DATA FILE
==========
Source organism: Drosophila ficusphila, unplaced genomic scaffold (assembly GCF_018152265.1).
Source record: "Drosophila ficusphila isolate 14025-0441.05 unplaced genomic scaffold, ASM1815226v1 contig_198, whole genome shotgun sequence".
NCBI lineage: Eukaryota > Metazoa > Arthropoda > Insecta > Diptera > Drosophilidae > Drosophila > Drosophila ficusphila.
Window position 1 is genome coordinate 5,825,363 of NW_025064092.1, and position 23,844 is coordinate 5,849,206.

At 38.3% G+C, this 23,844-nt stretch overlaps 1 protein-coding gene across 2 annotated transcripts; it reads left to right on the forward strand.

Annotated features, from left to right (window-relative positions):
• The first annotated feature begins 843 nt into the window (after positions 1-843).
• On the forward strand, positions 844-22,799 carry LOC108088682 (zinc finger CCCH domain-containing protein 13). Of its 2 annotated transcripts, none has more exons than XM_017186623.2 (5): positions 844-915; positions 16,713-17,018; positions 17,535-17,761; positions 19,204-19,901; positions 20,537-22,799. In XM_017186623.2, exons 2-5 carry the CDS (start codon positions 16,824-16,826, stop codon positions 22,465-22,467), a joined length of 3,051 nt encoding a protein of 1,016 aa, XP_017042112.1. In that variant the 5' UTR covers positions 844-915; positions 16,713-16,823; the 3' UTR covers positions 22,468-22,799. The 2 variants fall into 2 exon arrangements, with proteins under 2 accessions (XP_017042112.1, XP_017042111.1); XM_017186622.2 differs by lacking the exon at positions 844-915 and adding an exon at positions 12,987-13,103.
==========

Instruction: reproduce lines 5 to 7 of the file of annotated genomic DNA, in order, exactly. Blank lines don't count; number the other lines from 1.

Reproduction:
At 38.3% G+C, this 23,844-nt stretch overlaps 1 protein-coding gene across 2 annotated transcripts; it reads left to right on the forward strand.

Annotated features, from left to right (window-relative positions):
• The first annotated feature begins 843 nt into the window (after positions 1-843).